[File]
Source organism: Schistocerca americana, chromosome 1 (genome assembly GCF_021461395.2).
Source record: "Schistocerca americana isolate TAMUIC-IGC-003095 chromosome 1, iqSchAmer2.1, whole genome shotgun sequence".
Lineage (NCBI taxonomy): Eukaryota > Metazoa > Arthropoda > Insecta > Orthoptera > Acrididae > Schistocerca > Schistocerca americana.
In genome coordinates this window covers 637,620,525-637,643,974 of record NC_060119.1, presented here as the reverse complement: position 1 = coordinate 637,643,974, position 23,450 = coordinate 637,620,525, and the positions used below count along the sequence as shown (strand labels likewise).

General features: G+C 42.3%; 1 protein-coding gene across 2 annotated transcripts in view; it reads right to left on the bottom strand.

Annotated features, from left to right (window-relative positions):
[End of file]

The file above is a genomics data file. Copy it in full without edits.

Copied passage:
Source organism: Schistocerca americana, chromosome 1 (genome assembly GCF_021461395.2).
Source record: "Schistocerca americana isolate TAMUIC-IGC-003095 chromosome 1, iqSchAmer2.1, whole genome shotgun sequence".
Lineage (NCBI taxonomy): Eukaryota > Metazoa > Arthropoda > Insecta > Orthoptera > Acrididae > Schistocerca > Schistocerca americana.
In genome coordinates this window covers 637,620,525-637,643,974 of record NC_060119.1, presented here as the reverse complement: position 1 = coordinate 637,643,974, position 23,450 = coordinate 637,620,525, and the positions used below count along the sequence as shown (strand labels likewise).

General features: G+C 42.3%; 1 protein-coding gene across 2 annotated transcripts in view; it reads right to left on the bottom strand.

Annotated features, from left to right (window-relative positions):